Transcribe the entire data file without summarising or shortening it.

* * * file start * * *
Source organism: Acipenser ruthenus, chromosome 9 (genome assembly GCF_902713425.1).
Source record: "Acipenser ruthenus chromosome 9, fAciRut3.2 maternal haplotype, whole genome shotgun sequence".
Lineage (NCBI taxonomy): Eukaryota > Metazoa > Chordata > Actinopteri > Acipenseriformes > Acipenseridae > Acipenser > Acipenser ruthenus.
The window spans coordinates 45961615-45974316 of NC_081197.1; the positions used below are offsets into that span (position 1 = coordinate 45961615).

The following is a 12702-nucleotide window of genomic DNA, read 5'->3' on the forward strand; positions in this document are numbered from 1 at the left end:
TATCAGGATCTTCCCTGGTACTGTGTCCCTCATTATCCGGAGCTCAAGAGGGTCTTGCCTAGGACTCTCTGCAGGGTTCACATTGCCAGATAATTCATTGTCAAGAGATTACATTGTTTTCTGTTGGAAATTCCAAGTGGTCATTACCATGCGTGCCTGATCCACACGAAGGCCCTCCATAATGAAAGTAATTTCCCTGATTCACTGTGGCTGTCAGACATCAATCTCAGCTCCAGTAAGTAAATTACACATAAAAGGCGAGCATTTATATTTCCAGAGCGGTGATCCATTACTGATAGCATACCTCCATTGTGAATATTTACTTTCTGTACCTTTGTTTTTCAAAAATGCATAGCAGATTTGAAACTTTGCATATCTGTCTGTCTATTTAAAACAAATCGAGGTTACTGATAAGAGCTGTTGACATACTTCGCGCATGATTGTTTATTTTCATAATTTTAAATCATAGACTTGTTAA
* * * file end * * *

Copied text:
Source organism: Acipenser ruthenus, chromosome 9 (genome assembly GCF_902713425.1).
Source record: "Acipenser ruthenus chromosome 9, fAciRut3.2 maternal haplotype, whole genome shotgun sequence".
Lineage (NCBI taxonomy): Eukaryota > Metazoa > Chordata > Actinopteri > Acipenseriformes > Acipenseridae > Acipenser > Acipenser ruthenus.
The window spans coordinates 45961615-45974316 of NC_081197.1; the positions used below are offsets into that span (position 1 = coordinate 45961615).

The following is a 12702-nucleotide window of genomic DNA, read 5'->3' on the forward strand; positions in this document are numbered from 1 at the left end:
TATCAGGATCTTCCCTGGTACTGTGTCCCTCATTATCCGGAGCTCAAGAGGGTCTTGCCTAGGACTCTCTGCAGGGTTCACATTGCCAGATAATTCATTGTCAAGAGATTACATTGTTTTCTGTTGGAAATTCCAAGTGGTCATTACCATGCGTGCCTGATCCACACGAAGGCCCTCCATAATGAAAGTAATTTCCCTGATTCACTGTGGCTGTCAGACATCAATCTCAGCTCCAGTAAGTAAATTACACATAAAAGGCGAGCATTTATATTTCCAGAGCGGTGATCCATTACTGATAGCATACCTCCATTGTGAATATTTACTTTCTGTACCTTTGTTTTTCAAAAATGCATAGCAGATTTGAAACTTTGCATATCTGTCTGTCTATTTAAAACAAATCGAGGTTACTGATAAGAGCTGTTGACATACTTCGCGCATGATTGTTTATTTTCATAATTTTAAATCATAGACTTGTTAA